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Posts Tagged ‘farm’

IN THE FIELD: OLEY VALLEY COMMUNITY FAIR

October 16, 2018 2 comments

A few weeks ago I paid a visit to the Oley Valley Community Fair. This fair has been a community tradition for 72 years.

First a bit of history…

The Oley valley is a fertile farming area in southeastern Pennsylvania where all sorts of livestock is raised and crops are grown. The valley encompasses several townships. In fact the history of the Oley Valley goes way back to the first German settlers of the early 1700’s. The township of Oley was formed in 1740 and in 1983 the entire township was listed on the National Register of Historic Places. Daniel Boone was born in the valley. His family had a small farm where he lived until his early teens.

There are some neat old homes in fine condition in the town of Oley and many historic farmsteads in the valley.

Now back to the fair. I visited on the second day of the fair just as the gates where opening. Good thing I did because several exhibiters I was chatting with, mentioned that in a few hours mobs of people would descend on the fairgrounds.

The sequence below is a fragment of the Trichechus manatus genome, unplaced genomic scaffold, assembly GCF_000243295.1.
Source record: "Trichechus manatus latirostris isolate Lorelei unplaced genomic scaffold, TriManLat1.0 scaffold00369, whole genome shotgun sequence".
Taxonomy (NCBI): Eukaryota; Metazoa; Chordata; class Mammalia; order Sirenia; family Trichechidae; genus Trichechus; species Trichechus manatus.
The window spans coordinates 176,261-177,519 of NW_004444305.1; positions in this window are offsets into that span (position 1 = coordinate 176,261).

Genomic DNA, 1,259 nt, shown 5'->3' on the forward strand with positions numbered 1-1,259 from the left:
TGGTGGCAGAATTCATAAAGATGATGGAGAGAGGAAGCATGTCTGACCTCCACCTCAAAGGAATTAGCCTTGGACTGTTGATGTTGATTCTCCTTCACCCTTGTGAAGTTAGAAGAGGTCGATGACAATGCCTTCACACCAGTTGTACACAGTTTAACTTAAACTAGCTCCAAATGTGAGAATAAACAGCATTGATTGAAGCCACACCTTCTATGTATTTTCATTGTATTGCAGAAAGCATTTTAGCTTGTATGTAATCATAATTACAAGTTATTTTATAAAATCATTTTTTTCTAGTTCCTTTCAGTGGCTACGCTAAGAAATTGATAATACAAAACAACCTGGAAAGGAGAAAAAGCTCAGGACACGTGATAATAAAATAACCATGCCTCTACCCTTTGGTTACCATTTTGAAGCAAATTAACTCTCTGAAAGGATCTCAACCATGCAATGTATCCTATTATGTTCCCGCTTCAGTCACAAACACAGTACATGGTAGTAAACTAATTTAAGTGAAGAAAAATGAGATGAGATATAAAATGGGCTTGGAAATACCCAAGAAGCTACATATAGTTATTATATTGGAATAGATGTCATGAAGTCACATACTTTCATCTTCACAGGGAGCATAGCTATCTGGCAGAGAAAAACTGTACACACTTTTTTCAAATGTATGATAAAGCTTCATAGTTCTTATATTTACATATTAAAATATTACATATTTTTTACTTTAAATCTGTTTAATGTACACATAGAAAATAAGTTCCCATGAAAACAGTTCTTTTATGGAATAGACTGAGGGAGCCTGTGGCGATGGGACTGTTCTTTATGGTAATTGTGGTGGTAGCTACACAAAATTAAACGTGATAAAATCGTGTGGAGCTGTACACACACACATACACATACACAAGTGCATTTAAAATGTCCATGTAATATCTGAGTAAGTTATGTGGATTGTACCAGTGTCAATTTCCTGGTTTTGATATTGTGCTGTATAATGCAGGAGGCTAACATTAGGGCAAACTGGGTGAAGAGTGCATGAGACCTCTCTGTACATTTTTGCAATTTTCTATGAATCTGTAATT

There were several buildings/exhibit halls filled with baked goods, home canned goods, quilts, crafts, photography, examples of veggies, fruit crops, and all sorts of plants and flowers, all grown or made by adults as well as children. Local business were represented in yet another building. Outside in the fairgrounds, tractors and farm equipment were on display as were other forms of recreational equipment such as boats and all terrain vehicles. Open air buildings and tents housed exhibits of sheep, goats, pigs, cows, and rabbits to be observed and even petted if you wished. Ribbons and some cash prizes were awarded for the best of the best. 

There was a bandstand where one could sit and listen to various musical groups while resting one’s feet. Food is another big thing at this fair. I seriously doubt you could go hungry. The amusement rides and the tractor pulls were a big draw along with the antique and classic car show. I missed the really big tractor pulls which were held the day before, but it was still fun to watch the smaller ones. And by the way, what is a community fair with out a pumpkin growing contest? Well I have to admit I have never seen in person so many huge pumpkins. The winner was a huge 799 pounder.